ev_prepare watcher awkwardness

Thilo Schulz thilo at tjps.eu
Mon Apr 20 02:33:01 CEST 2015

Hey Marc,

thanks for taking your time for replying! And even if you do display a certain 
abrasiveness while we're at it, and I do not see a few things your way, I 
really do learn alot by our exchange. That is greatly appreciated. Thank you.

On Monday 20 April 2015 00:21:19 Marc Lehmann wrote:
> ev_prepare watchers do queue with other watchers - event handling is the
> same for every watcher type.

Yes, I noticed that. If I read your code correctly, ev_prepare watchers will 
in fact almost never be queued together with other watchers, as opposed to 
ev_check watchers.

      if (expect_false (preparecnt))
          queue_events (EV_A_ (W *)prepares, preparecnt, EV_PREPARE);

Further reading of the code suggests the only time you will have other events 
in the queue, is when a watcher from an EV_INVOKE_PENDING call prior to the 
queueing of prepares, with lower priority, does an ev_feed_event on a watcher 
with higher priority, right before the prepares are queued.

> That's ok, it's no a shame to have to ask the list, but you should listen
> to the replies and not stubbornly repeat the same things over and over.

Hey, you have written the documentation and I keep finding things in the doc 
after reading it a second or third time, but in this instance I fail.
I have also reread the section about ev_prepare watchers (which seems to be 
together with ev_check watchers)
I kindly ask you, could you point me to where you wrote about limitations on 
adding prepare watchers from other prepare watchers?

> ev_prepare watchers have their own manual section which documents their
> limitations.

In the doc I only see:
Also, ev_check watchers (and ev_prepare watchers, too) should not activate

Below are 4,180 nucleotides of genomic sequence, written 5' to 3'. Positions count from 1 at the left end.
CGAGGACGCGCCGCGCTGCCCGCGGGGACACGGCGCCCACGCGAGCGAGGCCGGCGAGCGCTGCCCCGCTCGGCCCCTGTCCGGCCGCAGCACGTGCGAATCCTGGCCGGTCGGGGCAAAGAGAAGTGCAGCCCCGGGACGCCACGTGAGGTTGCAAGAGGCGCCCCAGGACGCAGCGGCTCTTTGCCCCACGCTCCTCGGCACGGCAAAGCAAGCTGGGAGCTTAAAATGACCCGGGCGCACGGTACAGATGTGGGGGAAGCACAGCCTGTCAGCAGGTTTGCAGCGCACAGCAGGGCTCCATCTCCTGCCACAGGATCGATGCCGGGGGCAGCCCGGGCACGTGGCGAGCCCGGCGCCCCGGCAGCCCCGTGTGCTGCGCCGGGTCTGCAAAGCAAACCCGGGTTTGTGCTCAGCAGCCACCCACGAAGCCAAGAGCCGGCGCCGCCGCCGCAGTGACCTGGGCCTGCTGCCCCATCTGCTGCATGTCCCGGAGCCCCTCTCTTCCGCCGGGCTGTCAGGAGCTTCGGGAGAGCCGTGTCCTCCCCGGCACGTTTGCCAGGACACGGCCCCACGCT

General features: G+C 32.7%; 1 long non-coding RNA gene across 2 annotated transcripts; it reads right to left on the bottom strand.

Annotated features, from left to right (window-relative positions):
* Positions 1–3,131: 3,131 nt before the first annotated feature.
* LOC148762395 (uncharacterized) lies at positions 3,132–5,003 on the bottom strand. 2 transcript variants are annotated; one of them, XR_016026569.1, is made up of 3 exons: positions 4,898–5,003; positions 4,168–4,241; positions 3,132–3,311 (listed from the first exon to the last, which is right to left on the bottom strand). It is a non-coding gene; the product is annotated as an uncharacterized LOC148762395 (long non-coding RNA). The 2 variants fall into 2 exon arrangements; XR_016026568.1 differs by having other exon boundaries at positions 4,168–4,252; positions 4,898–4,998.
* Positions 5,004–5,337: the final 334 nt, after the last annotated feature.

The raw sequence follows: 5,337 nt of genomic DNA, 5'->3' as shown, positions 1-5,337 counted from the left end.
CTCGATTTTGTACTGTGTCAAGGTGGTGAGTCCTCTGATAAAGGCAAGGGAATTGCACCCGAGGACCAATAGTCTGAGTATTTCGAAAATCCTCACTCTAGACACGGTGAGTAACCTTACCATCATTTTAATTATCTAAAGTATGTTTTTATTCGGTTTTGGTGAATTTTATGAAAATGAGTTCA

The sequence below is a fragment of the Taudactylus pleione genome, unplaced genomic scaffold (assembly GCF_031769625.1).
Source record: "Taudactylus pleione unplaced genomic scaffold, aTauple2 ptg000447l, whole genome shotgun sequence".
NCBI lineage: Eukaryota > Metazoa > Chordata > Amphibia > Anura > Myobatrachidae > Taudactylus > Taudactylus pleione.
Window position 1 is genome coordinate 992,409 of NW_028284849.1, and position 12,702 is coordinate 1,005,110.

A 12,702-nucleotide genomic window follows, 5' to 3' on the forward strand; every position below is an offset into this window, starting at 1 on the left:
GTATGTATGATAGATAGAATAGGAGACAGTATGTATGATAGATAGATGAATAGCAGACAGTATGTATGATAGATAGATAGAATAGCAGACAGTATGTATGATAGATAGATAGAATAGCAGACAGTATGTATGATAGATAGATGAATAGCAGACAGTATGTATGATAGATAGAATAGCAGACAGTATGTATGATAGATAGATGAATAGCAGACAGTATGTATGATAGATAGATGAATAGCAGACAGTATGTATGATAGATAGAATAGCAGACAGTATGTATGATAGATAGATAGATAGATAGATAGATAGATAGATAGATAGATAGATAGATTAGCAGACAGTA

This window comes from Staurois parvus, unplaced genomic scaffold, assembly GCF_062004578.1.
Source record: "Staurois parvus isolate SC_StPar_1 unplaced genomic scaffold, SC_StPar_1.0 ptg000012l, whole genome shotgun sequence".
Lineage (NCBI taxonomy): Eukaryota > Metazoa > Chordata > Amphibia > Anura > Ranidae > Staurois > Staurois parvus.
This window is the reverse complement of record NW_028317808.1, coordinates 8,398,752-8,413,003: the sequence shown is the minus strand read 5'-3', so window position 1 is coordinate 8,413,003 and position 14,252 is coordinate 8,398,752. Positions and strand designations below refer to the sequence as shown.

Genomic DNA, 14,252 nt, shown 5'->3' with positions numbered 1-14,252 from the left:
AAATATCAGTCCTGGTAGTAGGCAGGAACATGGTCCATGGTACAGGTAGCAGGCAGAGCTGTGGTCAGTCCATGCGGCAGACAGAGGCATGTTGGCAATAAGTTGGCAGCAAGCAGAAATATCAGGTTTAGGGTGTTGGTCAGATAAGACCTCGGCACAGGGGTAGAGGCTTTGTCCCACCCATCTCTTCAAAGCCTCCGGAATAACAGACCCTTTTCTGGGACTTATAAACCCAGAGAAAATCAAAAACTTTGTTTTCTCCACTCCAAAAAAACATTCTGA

("feed") events into libev. While libev fully supports this, they might get 
executed before other ev_check watchers did their job. As ev_check watchers 
are often used to embed other (non-libev) event loops those other event loops 
might be in an unusable state until their ev_check watcher ran (always remind 
yourself to coexist peacefully with others).

It says "might get executed before other ev_check watchers"... I see nothing 
to indicate what happens when you start a prepare watcher from another prepare 

> That's ok, reading documentation can be hard, especially one one uses code
> in a way that it wasn't meant to be used for. Still, the documentation
> thoroughly describes how events are processed.

I only really started understanding how libev queues watcher events after 
actually reading libev code. Specifically, it was interesting to see that fork 
event watchers are queued, then EV_INVOKE_PENDING is called, then the prepare 
events, then again EV_INVOKE_PENDING.
Most of the documentation discusses how events are queued after the blocking 
Your documentation is actually a good read. Maybe you did describe all of the 
aspects that I've written about just now in this paragraph, in a completely 
different section. Oftentimes however these things hide in one sentence that 
are easy to miss and one doesn't notice them until one has read the doc the 
umpeenth time.

> Your problem certainly isn't to invoke something once per event loop
> iteration - your stated problem was to invoke another callback via your
> event loop, i.e. delayed execution of another callback, as soon as
> possible, without waiting for another iteration.
> This is not what ev_prepare does.


> Obviously, it is "intuitive" for you if these watchers have very different
> behaviour. I find it more intuitive (and rational) if they have the same
> behaviour, as they have in libev, and the same behaviour as any other
> watcher type in libev, namely triggering on their respective event, not on
> starting them.

Well, the doc says:

The rationale behind this is that you do not need to check for recursion in 
those watchers, i.e. the sequence will always be ev_prepare, blocking,